Being fearful of something is part of what makes us human. From tall heights to deep water, phobias come in all shapes and sizes. But what happens if what you’re scared of results in a full-blown anxiety attack? For people that suffer from dentophobia (also referred to as odontophobia), something as simple as a routine teeth cleaning can cause severe anxiety. The simple mention of a visit to the dentist can trigger anxious feelings and reactions.
For those suffering from dentophobia, there are things you can do to make the experience a little more tolerable. Working with a dentist for anxiety-ridden patients can help, as well as utilizing self-directed therapy. Learn more below about how to be more relaxed on your next trip to the dentist.
What is Dentophobia?
While the terms “fear” and “phobia” are commonly used interchangeably, they are actually quite different. While fear can be described as to dislike something so much you avoid it, phobia is a much stronger emotion. Phobias are considered to be a type of anxiety disorder and can cause strong reactions such as extreme distress. People that suffer from dentophobia or a fear of the dentist, can suffer from nightmares, panic attacks and avoidance of scheduling/attending appointments.
What Causes A Fear of the Dentist?
In many cases, dentophobia can stem from a negative experience at the dentist as a child. With all of the scary looking tools and loud sounds, it’s easy for children or young adults to have their thoughts wander to the worst case scenario. Or, an experience consisting of pain, lack of empathy or discomfort can also affect how a person feels about going to the dentist in the future.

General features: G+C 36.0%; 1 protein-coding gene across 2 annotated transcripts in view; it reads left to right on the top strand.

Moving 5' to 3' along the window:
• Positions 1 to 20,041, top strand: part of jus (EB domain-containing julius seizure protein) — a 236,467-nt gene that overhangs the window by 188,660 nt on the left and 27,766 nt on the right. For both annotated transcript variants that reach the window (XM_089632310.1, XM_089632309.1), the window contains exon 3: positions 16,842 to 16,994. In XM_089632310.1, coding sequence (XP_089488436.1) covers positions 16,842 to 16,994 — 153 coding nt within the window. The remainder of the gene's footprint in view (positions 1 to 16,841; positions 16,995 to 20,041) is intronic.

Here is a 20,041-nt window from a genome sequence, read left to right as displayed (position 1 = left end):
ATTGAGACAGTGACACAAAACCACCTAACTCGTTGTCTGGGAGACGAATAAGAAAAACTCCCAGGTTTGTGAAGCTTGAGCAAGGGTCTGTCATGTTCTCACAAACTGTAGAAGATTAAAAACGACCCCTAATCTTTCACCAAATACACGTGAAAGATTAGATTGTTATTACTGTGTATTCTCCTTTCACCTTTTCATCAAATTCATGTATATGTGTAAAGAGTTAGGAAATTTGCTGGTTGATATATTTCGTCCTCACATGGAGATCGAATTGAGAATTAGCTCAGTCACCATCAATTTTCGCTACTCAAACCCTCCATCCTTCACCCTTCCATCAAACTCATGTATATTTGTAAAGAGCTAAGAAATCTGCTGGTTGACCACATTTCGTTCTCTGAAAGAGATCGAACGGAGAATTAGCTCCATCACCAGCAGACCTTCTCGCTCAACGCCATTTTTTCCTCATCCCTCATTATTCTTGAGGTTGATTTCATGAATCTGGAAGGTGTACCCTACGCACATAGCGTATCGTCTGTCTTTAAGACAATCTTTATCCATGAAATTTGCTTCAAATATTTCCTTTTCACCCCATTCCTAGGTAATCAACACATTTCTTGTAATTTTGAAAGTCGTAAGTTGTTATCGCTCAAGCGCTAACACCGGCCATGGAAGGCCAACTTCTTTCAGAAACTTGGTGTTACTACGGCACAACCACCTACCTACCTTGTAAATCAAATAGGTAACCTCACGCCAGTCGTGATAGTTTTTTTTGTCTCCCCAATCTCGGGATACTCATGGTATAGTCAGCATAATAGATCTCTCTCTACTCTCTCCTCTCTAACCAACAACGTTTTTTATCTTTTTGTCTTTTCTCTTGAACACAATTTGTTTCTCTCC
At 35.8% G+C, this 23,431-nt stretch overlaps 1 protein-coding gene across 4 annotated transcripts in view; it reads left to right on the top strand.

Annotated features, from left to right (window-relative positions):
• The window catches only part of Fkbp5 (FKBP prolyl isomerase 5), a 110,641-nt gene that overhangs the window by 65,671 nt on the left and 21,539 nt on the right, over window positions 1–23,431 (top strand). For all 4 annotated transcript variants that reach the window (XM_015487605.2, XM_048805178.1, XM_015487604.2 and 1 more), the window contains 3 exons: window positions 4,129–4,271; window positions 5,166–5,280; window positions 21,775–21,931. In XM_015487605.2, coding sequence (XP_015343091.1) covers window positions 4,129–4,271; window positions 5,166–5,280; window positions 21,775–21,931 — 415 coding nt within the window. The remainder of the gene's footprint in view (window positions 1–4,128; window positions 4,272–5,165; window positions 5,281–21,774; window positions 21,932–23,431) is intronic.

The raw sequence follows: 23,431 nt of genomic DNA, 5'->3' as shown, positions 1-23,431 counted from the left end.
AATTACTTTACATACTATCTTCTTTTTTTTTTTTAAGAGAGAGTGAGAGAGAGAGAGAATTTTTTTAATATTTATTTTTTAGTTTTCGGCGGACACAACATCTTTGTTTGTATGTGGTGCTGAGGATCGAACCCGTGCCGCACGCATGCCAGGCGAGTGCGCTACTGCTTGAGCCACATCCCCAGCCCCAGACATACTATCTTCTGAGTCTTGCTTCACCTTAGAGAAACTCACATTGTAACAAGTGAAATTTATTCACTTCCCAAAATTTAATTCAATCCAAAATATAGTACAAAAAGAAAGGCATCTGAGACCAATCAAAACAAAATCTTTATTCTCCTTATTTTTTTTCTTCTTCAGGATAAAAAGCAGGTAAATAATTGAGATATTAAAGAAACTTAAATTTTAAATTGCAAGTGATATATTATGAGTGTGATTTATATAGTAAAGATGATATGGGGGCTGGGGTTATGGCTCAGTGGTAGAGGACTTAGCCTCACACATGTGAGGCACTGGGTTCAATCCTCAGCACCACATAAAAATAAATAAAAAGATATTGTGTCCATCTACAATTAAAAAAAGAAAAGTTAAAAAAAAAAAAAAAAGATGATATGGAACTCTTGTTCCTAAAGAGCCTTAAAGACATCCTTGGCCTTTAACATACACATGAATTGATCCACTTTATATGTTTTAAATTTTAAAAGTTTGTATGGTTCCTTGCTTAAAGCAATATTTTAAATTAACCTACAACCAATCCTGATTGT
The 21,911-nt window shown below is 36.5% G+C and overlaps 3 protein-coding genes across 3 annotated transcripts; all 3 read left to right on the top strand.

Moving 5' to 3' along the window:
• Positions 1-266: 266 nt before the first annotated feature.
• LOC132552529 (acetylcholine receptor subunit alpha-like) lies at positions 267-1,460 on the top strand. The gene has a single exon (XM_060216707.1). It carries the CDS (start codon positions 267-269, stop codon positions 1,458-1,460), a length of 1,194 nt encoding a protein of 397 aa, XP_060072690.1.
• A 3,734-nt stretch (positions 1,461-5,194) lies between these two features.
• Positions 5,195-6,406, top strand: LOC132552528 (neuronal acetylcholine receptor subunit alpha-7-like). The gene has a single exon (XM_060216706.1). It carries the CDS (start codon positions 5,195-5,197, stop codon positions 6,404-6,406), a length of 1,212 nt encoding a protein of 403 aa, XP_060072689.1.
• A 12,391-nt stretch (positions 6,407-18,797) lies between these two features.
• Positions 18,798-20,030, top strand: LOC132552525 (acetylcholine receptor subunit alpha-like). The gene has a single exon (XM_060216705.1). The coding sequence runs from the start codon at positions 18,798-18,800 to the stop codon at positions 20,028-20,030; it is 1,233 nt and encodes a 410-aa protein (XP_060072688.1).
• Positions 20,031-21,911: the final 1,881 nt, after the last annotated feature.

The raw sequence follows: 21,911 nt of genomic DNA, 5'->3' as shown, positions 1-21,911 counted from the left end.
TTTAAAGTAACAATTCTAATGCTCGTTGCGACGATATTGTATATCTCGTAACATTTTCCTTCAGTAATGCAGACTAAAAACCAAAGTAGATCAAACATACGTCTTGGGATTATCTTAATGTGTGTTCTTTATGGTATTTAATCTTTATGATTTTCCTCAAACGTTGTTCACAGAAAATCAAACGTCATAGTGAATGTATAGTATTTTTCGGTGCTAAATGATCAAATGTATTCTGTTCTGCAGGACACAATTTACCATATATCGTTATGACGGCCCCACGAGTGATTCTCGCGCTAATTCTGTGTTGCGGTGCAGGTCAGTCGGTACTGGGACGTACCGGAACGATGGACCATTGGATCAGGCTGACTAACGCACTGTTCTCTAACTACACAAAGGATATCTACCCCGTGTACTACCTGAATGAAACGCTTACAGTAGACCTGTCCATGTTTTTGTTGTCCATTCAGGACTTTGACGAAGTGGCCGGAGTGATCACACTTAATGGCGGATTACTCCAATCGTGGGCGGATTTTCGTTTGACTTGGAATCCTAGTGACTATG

How Can Dentophobia be Treated?
There are several ways patients can conquer their fears of going to the dentist. First, try breaking up any dental work into multiple visits. If you need to get a cavity filled and a cleaning, break up the procedures into two appointments if possible. This will give you time to heal and mentally prepare between visits. Meeting with a sedation dentist to discuss ways to make your visit more comfortable is a good idea as well.
If you have a severe case of dentophobia, you may need to work with a therapist who can provide a combination of medications and therapies. Ultimately, dentophobia can be tied to an anxiety disorder that may need more intensive treatment.
Maintaining good oral health is a critical part of your wellness as a whole. It’s important to keep this in mind even if you suffer from dentophobia. Through different types of treatments and self-guided therapy, it is possible to manage and even get rid of your fear of the dentist.